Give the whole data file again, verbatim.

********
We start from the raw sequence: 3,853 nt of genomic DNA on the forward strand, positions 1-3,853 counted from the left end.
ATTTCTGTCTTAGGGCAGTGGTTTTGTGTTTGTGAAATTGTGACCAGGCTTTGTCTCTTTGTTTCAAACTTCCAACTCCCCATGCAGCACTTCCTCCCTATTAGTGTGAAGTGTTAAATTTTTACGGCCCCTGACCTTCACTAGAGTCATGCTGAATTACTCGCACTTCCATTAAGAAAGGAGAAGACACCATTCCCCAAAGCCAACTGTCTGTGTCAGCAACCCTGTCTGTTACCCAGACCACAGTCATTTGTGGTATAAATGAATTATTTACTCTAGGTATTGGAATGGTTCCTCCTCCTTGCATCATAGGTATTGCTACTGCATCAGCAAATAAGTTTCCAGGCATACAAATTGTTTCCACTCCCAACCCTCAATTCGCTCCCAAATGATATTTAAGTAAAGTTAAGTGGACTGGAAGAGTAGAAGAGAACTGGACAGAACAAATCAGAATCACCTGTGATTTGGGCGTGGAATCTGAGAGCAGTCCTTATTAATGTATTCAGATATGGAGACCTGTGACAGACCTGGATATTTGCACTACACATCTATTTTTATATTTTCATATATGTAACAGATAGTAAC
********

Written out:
We start from the raw sequence: 3,853 nt of genomic DNA on the forward strand, positions 1-3,853 counted from the left end.
ATTTCTGTCTTAGGGCAGTGGTTTTGTGTTTGTGAAATTGTGACCAGGCTTTGTCTCTTTGTTTCAAACTTCCAACTCCCCATGCAGCACTTCCTCCCTATTAGTGTGAAGTGTTAAATTTTTACGGCCCCTGACCTTCACTAGAGTCATGCTGAATTACTCGCACTTCCATTAAGAAAGGAGAAGACACCATTCCCCAAAGCCAACTGTCTGTGTCAGCAACCCTGTCTGTTACCCAGACCACAGTCATTTGTGGTATAAATGAATTATTTACTCTAGGTATTGGAATGGTTCCTCCTCCTTGCATCATAGGTATTGCTACTGCATCAGCAAATAAGTTTCCAGGCATACAAATTGTTTCCACTCCCAACCCTCAATTCGCTCCCAAATGATATTTAAGTAAAGTTAAGTGGACTGGAAGAGTAGAAGAGAACTGGACAGAACAAATCAGAATCACCTGTGATTTGGGCGTGGAATCTGAGAGCAGTCCTTATTAATGTATTCAGATATGGAGACCTGTGACAGACCTGGATATTTGCACTACACATCTATTTTTATATTTTCATATATGTAACAGATAGTAAC